Around 800 precious exhibits from the National State Collection, as well as some from the ruling Al Thani family, are arranged by topic. These include pieces of clothing from Iran, rubies from India, an old incense burner from Syria, a North African Koran from the 14th century, precious vessels from Iraq, as well as objects made of ivory, silk, gold and gems that are more than 1,000 years old. The collection also contains robes, carpets and bibliophilic treasures. The exhibits present the entire spectrum of Islamic art from all areas of its distribution in outstanding quality. Following a large period of isolation from Western cultural circles, the builder intends to provide access to and facilitate a better perception of the Islamic arts. Education, understanding among nations, international dialog and scientific research are the primary objectives. The two-story Educational Wing supports the achievement of these objectives with an auditorium, educational center, library, study center, workshops, as well as the almost 4,000 square meter large temporary exhibition zone. The costs to build this museum are said to total 800 million u.s. dollars. An impressive two billion euros have been invested in the State Collection. The opening of the Museum was celebrated in November 2008.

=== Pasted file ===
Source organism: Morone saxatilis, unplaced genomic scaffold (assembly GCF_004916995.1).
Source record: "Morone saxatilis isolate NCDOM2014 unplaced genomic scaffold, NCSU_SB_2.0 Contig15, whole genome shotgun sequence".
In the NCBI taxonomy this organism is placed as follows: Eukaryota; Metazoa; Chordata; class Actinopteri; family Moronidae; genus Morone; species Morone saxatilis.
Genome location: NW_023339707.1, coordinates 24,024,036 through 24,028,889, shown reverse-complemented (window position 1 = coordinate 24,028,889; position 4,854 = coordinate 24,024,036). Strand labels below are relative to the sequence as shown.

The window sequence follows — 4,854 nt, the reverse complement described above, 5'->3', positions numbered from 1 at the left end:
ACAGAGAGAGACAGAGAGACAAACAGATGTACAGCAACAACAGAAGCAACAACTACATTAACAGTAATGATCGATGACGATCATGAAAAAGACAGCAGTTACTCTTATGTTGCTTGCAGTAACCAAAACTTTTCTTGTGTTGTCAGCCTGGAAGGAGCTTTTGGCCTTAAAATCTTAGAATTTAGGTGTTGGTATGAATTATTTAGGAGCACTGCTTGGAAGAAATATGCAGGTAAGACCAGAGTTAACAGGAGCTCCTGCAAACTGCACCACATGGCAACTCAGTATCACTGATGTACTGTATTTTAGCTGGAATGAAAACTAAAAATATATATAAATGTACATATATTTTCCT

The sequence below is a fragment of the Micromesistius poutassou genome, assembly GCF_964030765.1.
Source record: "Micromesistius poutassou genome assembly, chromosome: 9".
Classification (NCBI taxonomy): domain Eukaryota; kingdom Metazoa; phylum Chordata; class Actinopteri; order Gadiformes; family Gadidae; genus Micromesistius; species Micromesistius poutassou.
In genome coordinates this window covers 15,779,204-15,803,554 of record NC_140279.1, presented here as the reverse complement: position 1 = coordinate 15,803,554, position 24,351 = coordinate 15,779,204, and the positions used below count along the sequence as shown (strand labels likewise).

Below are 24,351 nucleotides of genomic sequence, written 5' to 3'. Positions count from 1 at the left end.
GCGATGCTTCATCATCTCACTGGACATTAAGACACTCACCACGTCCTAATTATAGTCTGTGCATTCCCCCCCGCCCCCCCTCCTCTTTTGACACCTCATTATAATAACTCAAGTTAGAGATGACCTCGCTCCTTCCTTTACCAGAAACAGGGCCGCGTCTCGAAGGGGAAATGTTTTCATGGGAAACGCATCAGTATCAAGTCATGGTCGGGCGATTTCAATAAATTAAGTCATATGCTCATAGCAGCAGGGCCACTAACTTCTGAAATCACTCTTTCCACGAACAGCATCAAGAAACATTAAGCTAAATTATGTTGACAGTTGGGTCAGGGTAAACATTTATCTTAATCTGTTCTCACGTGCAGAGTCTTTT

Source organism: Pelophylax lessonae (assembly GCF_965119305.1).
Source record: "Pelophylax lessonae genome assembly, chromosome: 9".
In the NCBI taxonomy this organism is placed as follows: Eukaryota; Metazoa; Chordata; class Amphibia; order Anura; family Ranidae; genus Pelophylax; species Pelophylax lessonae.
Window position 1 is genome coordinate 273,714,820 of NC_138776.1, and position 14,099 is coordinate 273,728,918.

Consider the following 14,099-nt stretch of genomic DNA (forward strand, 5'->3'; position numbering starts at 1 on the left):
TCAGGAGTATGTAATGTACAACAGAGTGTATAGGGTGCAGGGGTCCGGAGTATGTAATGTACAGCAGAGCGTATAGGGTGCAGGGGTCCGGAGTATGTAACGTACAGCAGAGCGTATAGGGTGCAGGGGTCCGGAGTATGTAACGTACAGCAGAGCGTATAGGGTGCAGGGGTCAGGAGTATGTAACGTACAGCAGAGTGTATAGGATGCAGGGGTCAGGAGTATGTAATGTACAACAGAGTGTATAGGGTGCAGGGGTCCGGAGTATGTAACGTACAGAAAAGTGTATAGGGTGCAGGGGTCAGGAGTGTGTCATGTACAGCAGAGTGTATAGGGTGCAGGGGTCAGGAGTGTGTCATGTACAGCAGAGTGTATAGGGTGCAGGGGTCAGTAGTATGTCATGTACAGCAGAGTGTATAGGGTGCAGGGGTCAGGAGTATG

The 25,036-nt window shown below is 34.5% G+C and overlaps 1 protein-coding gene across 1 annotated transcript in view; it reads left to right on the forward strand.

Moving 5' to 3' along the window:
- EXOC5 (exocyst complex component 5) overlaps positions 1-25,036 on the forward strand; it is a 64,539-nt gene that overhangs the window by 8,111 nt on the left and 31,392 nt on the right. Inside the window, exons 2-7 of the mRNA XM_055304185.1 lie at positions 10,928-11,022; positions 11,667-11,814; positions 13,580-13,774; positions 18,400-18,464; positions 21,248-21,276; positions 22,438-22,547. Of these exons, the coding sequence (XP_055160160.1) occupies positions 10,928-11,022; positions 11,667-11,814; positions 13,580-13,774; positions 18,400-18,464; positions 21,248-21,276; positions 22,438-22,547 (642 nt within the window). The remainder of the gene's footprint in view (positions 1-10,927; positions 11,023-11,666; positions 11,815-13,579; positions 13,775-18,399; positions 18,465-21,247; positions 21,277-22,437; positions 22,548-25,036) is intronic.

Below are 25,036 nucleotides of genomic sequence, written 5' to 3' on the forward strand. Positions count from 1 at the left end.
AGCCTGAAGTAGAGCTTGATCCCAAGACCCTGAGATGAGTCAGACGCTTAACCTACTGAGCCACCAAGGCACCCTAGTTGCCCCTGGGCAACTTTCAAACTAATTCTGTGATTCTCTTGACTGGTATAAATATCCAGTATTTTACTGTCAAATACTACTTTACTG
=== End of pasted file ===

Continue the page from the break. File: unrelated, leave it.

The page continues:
Pei created this special museum in an ideal balance of time, location and purpose, free of traditional references and hierarchies. He perfected the strict objectivity of this house of art with individual, minimalistic imaginative shapes in an autonomous masterpiece of its own complexity. The building sovereignly captures the local spirit at a clearly defined location in a powerful, future-oriented way. <|
The display cases with non-reflective Amiran® glass and fiber optic components from SCHOTT allow a clear and brillant view of the precious exhibits. Photos: Click Netherfield